Working with NuGet to Obtain the Entity Framework

My newest book project, Entity Framework Development Step-by-Step, discusses Entity Framework 5, the latest version of the Entity Framework that Microsoft has released. However, most of the discussions you read about online discuss obtaining Entity Framework 5 using NuGet, a new method that Microsoft is using to help you download and install products for Visual Studio. The only problem is that the process for making all this work isn’t very clear for Visual Studio 2010 developers (NuGet comes installed for Visual Studio 2012 developers).

I want everyone to be able to work with my book at some point, so I’m providing you with some instructions for getting Entity Framework 5 using NuGet. Along with Entity Framework 5, you’ll also be able to obtain a number of other interesting packages using NuGet, so this isn’t a product you’ll use once and then forget about. With this in mind, let’s get started installing the Entity Framework 5 and then you can use a similar process to install other NuGet packages. (These instructions may change with time, so please contact me at if you experience any difficulties.)

  1. Open your copy of Visual Studio 2010.
  2. Choose Tools | Extension Manager. You’ll see the Extension Manager window open.
  3. Verify that you haven’t already installed the NuGet Package Manager extension by selecting the All folder and reviewing its contents.
  4. Click the Online Gallery tab. You’ll see a Retrieving Information message for a few seconds as Visual Studio retrieves the required information. After Visual Studio finds all of the possible extensions, you see NuGet Package Manager displayed as shown here.
  5. Click Download. You see a Download and Install dialog box that shows a progress indicator. After a few moments, you’ll see a UAC dialog box asking permission to run the VSIXInstaller. Click Yes and you’ll see the Visual Studio Extension Installer dialog box.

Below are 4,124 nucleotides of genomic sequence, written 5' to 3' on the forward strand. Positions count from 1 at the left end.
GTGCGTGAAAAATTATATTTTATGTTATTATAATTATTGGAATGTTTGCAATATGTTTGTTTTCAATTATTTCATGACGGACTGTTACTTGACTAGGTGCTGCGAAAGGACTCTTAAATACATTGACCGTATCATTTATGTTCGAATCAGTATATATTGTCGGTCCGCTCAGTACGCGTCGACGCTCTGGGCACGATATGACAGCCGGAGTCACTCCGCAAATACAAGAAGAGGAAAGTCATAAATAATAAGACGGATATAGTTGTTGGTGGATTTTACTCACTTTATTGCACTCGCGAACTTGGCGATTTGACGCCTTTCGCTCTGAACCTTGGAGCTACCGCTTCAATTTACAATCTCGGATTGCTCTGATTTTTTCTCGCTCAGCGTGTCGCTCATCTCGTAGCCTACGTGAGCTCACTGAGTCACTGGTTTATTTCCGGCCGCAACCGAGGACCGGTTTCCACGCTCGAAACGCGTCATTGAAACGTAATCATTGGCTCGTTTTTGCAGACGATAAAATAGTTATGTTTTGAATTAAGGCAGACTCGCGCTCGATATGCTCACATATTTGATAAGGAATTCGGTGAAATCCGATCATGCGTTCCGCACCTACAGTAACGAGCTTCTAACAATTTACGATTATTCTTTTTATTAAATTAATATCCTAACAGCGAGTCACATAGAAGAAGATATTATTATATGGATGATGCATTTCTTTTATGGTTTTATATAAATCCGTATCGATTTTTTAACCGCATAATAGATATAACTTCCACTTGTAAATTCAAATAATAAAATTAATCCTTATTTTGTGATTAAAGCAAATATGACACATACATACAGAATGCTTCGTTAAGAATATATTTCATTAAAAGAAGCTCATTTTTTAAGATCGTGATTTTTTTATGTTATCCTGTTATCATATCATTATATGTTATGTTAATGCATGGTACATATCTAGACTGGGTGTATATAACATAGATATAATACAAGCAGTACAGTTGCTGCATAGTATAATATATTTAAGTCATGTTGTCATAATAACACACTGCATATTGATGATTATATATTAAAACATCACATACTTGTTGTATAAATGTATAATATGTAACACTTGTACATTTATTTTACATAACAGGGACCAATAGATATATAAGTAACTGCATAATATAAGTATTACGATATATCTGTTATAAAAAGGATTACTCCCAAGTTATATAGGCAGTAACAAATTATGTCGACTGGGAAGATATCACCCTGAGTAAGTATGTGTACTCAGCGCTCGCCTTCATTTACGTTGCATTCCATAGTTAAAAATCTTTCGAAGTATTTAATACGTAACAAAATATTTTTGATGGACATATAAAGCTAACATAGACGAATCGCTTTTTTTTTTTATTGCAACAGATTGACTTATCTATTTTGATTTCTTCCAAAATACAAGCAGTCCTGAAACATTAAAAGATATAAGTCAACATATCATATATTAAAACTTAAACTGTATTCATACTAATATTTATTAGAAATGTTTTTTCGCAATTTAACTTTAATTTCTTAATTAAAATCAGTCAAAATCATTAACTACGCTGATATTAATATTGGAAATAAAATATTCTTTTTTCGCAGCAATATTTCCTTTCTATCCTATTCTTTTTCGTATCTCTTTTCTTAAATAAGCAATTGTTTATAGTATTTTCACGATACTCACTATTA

6. Read the licensing terms and click Install. After a moment, the installation completes and you see a success dialog box.
  7. Click Close. Visual Studio will display the Extension Manager window again. Notice the Restart Now button at the bottom of the window.
  8. Click Restart Now. Visual Studio restarts and the NuGet Package Manager is ready for use.
  9. Create the new project where you want to use the Entity Framework 5.0. NuGet will absolutely refuse to install the Entity Framework unless you have a solution open. This is because installing the Entity Framework creates a new file named packages.config that contains the information about the package.
  10. Choose Tools | Library Package Manager | Package Manager Console. You see a new Package Manager Console window open.
  11. At the PM> prompt, type Install-Package EntityFramework and press Enter. You see the NuGet Package Manager install Entity Framework 5.0 support for the solution you just created.


The Package Manager Console lets you interact with NuGet and the Entity Framework. To object help with NuGet, type get-help NuGet and press Enter. Likewise, to obtain help with the Entity Framework, type get-help EntityFramework and press Enter. I’ll be providing some additional posts like this one as time permits. In the meantime, please let me know your thoughts and concerns about the Entity Framework at

Author: John

John Mueller is a freelance author and technical editor. He has writing in his blood, having produced 99 books and over 600 articles to date. The topics range from networking to artificial intelligence and from database management to heads-down programming. Some of his current books include a Web security book, discussions of how to manage big data using data science, a Windows command -line reference, and a book that shows how to build your own custom PC. His technical editing skills have helped over more than 67 authors refine the content of their manuscripts. John has provided technical editing services to both Data Based Advisor and Coast Compute magazines. He has also contributed articles to magazines such as Software Quality Connection, DevSource, InformIT, SQL Server Professional, Visual C++ Developer, Hard Core Visual Basic, asp.netPRO, Software Test and Performance, and Visual Basic Developer. Be sure to read John’s blog at When John isn’t working at the computer, you can find him outside in the garden, cutting wood, or generally enjoying nature. John also likes making wine and knitting. When not occupied with anything else, he makes glycerin soap and candles, which comes in handy for gift baskets. You can reach John on the Internet at John is also setting up a website at Feel free to take a look and make suggestions on how he can improve it.